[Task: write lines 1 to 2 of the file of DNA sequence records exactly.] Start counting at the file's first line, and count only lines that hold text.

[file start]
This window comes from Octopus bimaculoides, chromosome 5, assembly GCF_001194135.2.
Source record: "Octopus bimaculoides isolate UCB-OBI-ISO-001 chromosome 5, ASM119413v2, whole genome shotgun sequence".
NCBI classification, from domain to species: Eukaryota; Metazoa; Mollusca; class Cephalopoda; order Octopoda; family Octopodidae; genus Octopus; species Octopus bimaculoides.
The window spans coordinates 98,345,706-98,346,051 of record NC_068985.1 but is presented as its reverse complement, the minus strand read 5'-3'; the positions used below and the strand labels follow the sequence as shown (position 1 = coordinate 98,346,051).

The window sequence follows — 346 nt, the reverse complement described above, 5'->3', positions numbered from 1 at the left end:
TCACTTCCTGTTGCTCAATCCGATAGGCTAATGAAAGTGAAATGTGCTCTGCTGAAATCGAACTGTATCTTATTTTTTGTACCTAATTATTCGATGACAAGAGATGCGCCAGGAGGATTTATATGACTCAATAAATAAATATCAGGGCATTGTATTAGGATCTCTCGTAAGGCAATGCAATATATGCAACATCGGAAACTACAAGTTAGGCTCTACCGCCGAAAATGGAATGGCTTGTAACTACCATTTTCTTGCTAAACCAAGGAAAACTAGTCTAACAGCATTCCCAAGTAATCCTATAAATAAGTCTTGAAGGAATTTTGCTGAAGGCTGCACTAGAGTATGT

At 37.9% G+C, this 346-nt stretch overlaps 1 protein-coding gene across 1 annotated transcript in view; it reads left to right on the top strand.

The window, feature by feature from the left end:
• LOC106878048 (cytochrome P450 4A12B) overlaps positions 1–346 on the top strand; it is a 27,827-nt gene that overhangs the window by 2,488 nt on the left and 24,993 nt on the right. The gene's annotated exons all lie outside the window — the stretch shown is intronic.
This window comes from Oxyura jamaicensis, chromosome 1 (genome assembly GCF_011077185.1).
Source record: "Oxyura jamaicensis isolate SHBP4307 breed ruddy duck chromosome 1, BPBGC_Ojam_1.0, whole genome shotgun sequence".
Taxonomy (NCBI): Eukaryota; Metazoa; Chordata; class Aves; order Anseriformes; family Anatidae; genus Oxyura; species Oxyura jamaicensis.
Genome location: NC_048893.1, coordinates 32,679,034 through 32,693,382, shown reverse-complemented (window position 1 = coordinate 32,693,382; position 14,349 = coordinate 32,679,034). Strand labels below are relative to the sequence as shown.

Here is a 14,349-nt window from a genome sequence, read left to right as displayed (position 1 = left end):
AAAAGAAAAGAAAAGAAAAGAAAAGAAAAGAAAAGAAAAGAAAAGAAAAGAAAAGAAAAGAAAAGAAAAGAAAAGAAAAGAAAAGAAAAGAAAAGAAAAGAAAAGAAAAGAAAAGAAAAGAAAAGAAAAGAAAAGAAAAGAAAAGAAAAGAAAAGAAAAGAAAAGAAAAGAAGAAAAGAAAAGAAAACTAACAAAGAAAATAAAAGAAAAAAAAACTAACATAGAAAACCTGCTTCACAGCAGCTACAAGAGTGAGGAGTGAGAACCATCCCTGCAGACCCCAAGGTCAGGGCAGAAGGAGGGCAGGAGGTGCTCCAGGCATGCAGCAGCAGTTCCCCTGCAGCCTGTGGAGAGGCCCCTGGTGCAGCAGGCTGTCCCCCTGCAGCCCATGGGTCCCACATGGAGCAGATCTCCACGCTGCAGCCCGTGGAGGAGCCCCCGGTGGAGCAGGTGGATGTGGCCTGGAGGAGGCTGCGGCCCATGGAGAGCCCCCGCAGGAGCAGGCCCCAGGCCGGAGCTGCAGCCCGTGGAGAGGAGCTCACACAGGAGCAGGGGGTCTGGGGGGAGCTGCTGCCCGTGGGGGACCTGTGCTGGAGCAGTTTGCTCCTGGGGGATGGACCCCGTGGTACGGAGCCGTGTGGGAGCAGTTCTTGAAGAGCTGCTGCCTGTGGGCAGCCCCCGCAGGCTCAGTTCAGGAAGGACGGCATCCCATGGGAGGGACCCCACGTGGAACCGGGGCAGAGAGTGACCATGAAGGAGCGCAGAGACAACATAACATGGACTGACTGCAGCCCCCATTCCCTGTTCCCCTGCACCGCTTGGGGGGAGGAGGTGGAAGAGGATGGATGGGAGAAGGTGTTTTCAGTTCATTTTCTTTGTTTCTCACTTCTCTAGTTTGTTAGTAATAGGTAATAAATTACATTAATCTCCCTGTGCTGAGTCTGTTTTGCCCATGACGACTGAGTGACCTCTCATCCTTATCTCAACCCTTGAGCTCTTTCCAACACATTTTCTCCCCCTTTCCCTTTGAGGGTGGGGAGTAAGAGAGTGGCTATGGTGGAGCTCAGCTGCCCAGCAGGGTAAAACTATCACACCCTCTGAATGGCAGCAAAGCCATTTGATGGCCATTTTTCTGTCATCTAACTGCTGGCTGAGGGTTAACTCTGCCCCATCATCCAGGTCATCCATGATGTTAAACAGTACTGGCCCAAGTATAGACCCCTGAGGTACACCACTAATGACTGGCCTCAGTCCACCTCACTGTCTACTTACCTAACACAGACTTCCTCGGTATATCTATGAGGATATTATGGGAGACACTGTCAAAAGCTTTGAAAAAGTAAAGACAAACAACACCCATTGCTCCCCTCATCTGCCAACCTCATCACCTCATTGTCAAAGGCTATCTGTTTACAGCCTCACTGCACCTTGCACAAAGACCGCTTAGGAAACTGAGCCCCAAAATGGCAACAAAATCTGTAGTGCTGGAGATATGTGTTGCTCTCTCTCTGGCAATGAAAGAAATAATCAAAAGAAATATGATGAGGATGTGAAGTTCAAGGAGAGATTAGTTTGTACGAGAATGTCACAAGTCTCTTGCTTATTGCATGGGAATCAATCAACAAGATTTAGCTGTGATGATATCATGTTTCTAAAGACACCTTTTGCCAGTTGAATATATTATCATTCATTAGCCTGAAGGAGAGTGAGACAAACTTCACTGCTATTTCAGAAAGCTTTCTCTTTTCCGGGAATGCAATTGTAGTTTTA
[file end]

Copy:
This window comes from Octopus bimaculoides, chromosome 5, assembly GCF_001194135.2.
Source record: "Octopus bimaculoides isolate UCB-OBI-ISO-001 chromosome 5, ASM119413v2, whole genome shotgun sequence".